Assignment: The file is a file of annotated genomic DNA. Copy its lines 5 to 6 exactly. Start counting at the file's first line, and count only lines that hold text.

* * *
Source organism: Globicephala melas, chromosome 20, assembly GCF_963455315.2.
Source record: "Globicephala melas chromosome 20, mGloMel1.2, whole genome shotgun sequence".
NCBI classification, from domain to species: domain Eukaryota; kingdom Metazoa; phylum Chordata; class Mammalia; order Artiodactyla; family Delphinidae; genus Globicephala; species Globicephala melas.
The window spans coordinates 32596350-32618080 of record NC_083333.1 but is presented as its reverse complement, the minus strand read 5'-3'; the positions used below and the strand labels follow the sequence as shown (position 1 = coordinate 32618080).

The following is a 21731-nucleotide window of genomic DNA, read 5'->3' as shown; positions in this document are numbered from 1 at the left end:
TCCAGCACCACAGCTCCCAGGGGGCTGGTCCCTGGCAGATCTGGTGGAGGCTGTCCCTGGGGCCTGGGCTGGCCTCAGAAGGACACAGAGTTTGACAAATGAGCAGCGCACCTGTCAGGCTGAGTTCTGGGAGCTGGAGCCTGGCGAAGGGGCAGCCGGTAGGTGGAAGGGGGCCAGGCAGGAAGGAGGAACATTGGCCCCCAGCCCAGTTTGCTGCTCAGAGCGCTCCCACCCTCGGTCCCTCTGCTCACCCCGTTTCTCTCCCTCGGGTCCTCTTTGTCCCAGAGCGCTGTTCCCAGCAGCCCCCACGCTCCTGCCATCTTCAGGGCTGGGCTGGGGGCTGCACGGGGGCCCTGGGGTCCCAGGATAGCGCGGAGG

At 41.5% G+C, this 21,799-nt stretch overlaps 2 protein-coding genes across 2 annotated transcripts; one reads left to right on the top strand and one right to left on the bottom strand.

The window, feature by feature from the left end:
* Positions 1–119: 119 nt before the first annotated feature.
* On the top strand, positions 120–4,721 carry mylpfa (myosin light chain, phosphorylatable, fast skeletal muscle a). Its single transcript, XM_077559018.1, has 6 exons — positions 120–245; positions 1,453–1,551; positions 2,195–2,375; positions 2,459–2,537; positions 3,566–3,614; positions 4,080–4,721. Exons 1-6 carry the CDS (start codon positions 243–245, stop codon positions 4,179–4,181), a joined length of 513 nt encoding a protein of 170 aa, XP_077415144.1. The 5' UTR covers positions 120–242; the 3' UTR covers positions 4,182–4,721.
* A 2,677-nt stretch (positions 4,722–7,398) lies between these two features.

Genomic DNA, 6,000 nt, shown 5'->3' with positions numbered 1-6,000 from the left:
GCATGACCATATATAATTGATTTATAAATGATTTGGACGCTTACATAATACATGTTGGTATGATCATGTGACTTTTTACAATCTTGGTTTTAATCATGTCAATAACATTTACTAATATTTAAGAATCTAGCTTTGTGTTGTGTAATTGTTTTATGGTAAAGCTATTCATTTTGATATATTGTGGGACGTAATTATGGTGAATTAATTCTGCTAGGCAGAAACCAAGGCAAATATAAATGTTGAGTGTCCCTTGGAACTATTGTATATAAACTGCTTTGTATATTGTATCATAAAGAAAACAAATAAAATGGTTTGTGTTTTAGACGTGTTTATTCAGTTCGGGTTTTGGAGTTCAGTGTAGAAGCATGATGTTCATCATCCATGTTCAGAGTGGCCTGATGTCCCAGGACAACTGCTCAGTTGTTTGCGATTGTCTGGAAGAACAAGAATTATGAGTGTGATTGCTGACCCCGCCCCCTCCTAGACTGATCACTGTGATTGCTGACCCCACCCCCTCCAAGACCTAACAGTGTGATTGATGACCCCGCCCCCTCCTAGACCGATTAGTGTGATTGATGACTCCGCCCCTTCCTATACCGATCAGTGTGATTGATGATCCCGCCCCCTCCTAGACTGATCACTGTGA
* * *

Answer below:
The following is a 21731-nucleotide window of genomic DNA, read 5'->3' as shown; positions in this document are numbered from 1 at the left end:
TCCAGCACCACAGCTCCCAGGGGGCTGGTCCCTGGCAGATCTGGTGGAGGCTGTCCCTGGGGCCTGGGCTGGCCTCAGAAGGACACAGAGTTTGACAAATGAGCAGCGCACCTGTCAGGCTGAGTTCTGGGAGCTGGAGCCTGGCGAAGGGGCAGCCGGTAGGTGGAAGGGGGCCAGGCAGGAAGGAGGAACATTGGCCCCCAGCCCAGTTTGCTGCTCAGAGCGCTCCCACCCTCGGTCCCTCTGCTCACCCCGTTTCTCTCCCTCGGGTCCTCTTTGTCCCAGAGCGCTGTTCCCAGCAGCCCCCACGCTCCTGCCATCTTCAGGGCTGGGCTGGGGGCTGCACGGGGGCCCTGGGGTCCCAGGATAGCGCGGAGG